Playgrounds and outdoor play equipment provide children with a place to let steam off, play creatively, socialize, and learn new skills. And, in a world where childhood obesity is a burgeoning problem, playgrounds provide a place where children can be encouraged to exercise. But playgrounds are not without hazards. Even in well-maintained and well-run facilities, children can hurt themselves by falling off climbing frames, monkey bars, and other equipment or by falling from standing height during playground games such as tag. In the US alone, more than 200,000 children are treated in emergency departments for injuries sustained in playgrounds every year and about 6,400 children are admitted to hospitals because of playground injuries, most of which are bone fractures (broken bones). In fact, playground injuries in the US are more severe and have a higher hospital admission rate than any other sort of child injury except those involving vehicles.
Why Was This Study Done?
Children who fall off playground equipment are nearly four times as likely to break a bone (often in an arm) as children who fall from standing height. To reduce the number of fractures that occur in playgrounds, some governments have limited the height of playground equipment. Some have also set standards for the type of surfaces installed in playgrounds and for the depth of sand or engineered wood fiber in loose fill surfaces. These standards are based on laboratory tests in which headforms (artificial heads) are dropped onto surfaces. However, these tests provide no information about the ability of different surfaces to prevent broken arms and other specific injuries in the real world. In this cluster randomized trial (a study in which groups of people are randomly assigned to receive different interventions), the researchers compare the rates of arm fractures in elementary (primary) school playgrounds in Toronto (Canada) that have wood fiber surfacing with the rates in playgrounds that have granite sand surfacing.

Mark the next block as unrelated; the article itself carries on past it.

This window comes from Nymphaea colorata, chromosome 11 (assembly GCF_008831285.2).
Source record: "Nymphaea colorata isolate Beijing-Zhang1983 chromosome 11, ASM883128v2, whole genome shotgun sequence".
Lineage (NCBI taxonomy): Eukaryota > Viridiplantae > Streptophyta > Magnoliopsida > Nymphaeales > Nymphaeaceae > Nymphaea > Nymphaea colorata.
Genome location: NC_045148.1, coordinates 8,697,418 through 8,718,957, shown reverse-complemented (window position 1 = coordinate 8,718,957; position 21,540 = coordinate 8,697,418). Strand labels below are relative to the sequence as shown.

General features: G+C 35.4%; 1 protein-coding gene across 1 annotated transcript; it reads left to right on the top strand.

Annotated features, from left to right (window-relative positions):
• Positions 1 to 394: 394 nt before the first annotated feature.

What Did the Researchers Do and Find?